The first speaker at the press conference, where media huddled still within the community hubbub, was Mona Woodward, the executive director of the Aboriginal Front Door Society. Woodward acknowledged that Pantages is on unceded Coast Salish territory and said the rumored plans to build 90 condos and 50 units of social housing on the site were unacceptable. She said that AFD supports the Downtown Eastside Neighbourhood Council’s (DNC) call for the Pantages to be redeveloped as purely social housing.

“The low-income community wants 100 per cent social housing with perhaps a community arts centre on the ground floor,” explained Carnegie Community Action Project (CCAP) coordinator Jean.  “If condos are mixed into this project they will contribute to higher land values, higher rents in the adjacent hotels, more homelessness, and ‘zones of exclusion’ where low income people who have felt at home in the DTES will now feel excluded.”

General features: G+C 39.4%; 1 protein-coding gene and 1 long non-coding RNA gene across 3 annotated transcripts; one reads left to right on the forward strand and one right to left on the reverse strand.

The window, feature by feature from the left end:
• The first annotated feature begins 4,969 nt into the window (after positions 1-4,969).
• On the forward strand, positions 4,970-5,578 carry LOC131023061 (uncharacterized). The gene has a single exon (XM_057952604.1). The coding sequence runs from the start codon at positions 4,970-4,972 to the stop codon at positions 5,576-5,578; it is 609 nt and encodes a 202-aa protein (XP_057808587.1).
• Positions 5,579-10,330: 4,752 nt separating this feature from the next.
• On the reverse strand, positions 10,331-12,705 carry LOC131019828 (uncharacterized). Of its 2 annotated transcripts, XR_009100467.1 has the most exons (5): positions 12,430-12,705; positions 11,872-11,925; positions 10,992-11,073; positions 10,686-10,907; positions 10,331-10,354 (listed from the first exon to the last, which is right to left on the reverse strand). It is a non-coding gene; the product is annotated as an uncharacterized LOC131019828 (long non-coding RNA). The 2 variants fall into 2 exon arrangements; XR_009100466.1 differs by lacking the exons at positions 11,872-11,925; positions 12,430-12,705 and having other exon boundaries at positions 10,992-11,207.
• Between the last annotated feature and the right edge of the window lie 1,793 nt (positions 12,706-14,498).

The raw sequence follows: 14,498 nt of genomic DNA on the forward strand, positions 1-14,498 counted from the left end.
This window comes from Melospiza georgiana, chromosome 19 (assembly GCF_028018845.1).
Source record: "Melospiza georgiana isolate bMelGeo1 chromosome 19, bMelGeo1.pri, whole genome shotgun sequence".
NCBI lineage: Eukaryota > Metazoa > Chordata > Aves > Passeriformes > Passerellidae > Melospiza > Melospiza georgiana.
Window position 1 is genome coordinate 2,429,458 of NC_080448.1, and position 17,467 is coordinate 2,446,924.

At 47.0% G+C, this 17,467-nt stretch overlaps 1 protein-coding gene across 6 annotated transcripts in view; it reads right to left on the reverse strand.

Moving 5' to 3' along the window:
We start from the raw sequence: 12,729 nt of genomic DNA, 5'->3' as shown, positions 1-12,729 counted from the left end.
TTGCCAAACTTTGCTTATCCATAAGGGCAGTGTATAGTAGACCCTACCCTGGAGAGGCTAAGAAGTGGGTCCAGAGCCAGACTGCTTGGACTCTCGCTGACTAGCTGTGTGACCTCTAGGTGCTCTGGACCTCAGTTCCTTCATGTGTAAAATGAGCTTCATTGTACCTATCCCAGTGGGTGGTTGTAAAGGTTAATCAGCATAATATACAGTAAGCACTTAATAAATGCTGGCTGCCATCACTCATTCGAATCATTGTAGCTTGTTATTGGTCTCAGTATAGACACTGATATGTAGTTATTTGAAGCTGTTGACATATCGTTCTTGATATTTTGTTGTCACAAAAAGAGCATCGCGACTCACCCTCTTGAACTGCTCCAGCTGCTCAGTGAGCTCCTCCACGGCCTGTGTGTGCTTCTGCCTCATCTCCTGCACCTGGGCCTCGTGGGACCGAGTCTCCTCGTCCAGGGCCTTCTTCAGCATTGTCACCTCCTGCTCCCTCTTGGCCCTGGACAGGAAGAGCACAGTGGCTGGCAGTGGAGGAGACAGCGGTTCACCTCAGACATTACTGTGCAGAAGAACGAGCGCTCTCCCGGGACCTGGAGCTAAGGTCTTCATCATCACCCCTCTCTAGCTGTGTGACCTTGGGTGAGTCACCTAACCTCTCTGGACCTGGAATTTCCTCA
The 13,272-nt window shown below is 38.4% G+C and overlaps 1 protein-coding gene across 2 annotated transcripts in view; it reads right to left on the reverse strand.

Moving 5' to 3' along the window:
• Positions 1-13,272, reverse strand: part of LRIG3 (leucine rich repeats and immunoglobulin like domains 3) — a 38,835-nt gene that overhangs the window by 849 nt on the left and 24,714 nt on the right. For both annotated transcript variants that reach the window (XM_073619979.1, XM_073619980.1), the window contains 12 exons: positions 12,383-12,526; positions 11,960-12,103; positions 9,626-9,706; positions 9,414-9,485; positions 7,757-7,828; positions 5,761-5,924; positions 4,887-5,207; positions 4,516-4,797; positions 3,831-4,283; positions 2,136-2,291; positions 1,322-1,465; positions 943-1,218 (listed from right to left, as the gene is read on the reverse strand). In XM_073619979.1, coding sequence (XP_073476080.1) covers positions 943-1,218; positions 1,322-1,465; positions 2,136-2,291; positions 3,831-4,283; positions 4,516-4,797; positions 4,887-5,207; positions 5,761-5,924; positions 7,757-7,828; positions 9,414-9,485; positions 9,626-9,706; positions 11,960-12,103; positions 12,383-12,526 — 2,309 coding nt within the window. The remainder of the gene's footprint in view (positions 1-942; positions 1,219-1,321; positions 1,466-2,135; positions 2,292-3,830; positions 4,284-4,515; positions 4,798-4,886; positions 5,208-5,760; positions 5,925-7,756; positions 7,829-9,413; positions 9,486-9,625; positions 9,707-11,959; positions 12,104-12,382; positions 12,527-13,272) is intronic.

Tami Starlight, co-president of the DNC, talked about the potential effects of a condo project on the 100 block of East Hastings. “A condo version of Pantages Theatre would be a knife to the heart of the Downtown Eastside,” Starlight said. “The 100 block of East Hastings is the ground-zero, the centre, of the neighbourhood, and now it’s a crossroads. What happens at Pantages could decide the fate of the neighbourhood: A vibrant, diverse, low-income community… or a cookie cutter consumer area with boutiques that sell clothes for dogs.”